New York Times Investigates New York’s Homes for Adults with Mental Illnesses
In an investigative series, the New York Times profiles New York's privately-run state-regulated adult homes, which have become "places of misery and neglect, just like the psychiatric institutions before them."
Examining 5,000 pages of annual state inspection records, 200 interviews with workers, residents and family members and 36 visits to the homes over a year, the Times found that the "state has not kept track of what could be the greatest indicator of how broken the homes are: how many residents are dying, under what circumstances and at what ages." At 26 of New York City's biggest and "most troubled" adult homes, 946 residents died between 1995 and 2001, 326 of whom were under the age of 60. When asked for records on the investigations of such deaths, state Health Department officials could provide only three files. The Times reports that state health officials acknowledge that they have failed to enforce a 1994 law that requires homes to report all residents' deaths. Both Gov. George Pataki (R) and New York state Health Commissioner Antonia Novello declined to comment, but Deputy Health Commissioner Robert Hinckley said the department would consider "ways to better investigate those deaths that are reported to us" and would issue a regulation informing the facilities that it would "strictly enforce the 1994 law on reporting deaths." Hinckley said, "We want facilities to follow the law, and we are redoubling our efforts to get them to report all deaths." As of Friday, "seven weeks after Hinckley's promise," no such regulation had been issued.
Approximately 15,000 adults -- many of whom are low-income minorities -- with mental illness reside in more than 100 homes across the state. For three decades, state investigators have characterized the homes as "little more than psychiatric flophouses, with negligent supervision and incompetent distribution of crucial medication." While some of the facilities attempt to provide the best care possible, the Times reports that all of the homes statewide are plagued by the same "systemic problems," including unskilled workers and gaps in resident supervision. Most of the homes' operators have no mental health training and are "running commercial enterprises" where an empty bed "means no money," prompting some operators to hold residents in the facility instead of referring them to a hospital or to accept residents who are a threat to themselves or others, the Times reports (Levy, New York Times, 4/28).
In the second article in the series, the New York Times profiles the Brooklyn-based Seaport Manor, an adult home for the mentally ill that was called "The New Warehouse for the Insane" by a 1997 state Office of Mental Health report. The facility has inherited many of the former patients of Brooklyn's Kingsboro Psychiatric Center, one of the state's mental hospitals that closed in 1975 during the "deinstitutionalization" of the system. The "troubled psychiatric hospital was emptied and effectively recreated in a place even less equipped to deal with hundreds of seriously ill people," the Times reports. Seaport does not provide psychiatric services itself but is supposed to make sure that its residents receive needed care, either from an area clinic or from psychiatrists who visit the home. However, care instructions often go unheeded and prescriptions go unfilled at the home, the Times reports. The wait to receive psychotropic medication can exceed 30 minutes, "so some residents do not even bother. The ones who do are lucky if they get the correct pills," the Times reports. One former medication-room supervisor said, "I knew jack-diddly about medication" and was only put in charge because of high turnover at the home.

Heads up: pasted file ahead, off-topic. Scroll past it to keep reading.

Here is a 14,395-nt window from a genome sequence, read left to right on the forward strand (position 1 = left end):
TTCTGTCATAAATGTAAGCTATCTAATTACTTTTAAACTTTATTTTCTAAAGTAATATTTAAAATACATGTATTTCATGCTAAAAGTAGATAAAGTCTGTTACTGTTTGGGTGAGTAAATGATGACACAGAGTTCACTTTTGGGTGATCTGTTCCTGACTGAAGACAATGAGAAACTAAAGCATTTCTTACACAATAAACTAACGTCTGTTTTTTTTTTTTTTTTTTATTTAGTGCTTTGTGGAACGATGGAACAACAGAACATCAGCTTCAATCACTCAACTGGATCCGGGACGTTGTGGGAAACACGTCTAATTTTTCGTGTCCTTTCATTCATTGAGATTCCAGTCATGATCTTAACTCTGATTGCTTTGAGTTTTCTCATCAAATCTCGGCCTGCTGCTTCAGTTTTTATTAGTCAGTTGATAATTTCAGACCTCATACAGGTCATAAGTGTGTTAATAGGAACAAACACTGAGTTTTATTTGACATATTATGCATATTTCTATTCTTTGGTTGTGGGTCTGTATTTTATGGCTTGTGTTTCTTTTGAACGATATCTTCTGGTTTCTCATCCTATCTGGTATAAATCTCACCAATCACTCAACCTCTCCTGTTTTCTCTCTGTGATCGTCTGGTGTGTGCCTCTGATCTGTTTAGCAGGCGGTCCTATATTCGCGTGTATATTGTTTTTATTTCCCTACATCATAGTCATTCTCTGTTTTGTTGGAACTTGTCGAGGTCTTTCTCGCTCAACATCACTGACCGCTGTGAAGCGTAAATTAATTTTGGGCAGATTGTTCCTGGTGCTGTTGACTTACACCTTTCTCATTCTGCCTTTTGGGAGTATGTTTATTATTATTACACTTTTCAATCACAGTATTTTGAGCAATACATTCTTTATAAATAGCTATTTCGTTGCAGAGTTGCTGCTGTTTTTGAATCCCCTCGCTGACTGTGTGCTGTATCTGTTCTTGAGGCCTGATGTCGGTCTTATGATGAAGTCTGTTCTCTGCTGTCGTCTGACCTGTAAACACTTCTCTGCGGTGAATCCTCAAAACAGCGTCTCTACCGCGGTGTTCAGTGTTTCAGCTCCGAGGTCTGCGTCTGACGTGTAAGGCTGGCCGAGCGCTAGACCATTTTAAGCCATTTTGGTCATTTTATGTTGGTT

According to the Times, "If a coed prison for the mentally ill were to exist, the inner workings of its yard might resemble Seaport. Except the prison would have security and a professional staff." The home's administrators declined requests to be interviewed, but their lawyer said in a recent state health department disciplinary hearing that "Seaport doesn't take the violations or alleged violations lightly." The health department said that it had not taken "more aggressive action," such as closing the facility, because the department would rather help "troubled homes improve conditions." Hinckley said, "Closure of a facility is disruptive to patients and residents, especially the elderly or mentally ill, and is typically pursued as a last resort after a home's repeated failures to comply with state regulations" (Levy, New York Times, 4/29).This is part of the California Healthline Daily Edition, a summary of health policy coverage from major news organizations. Sign up for an email subscription.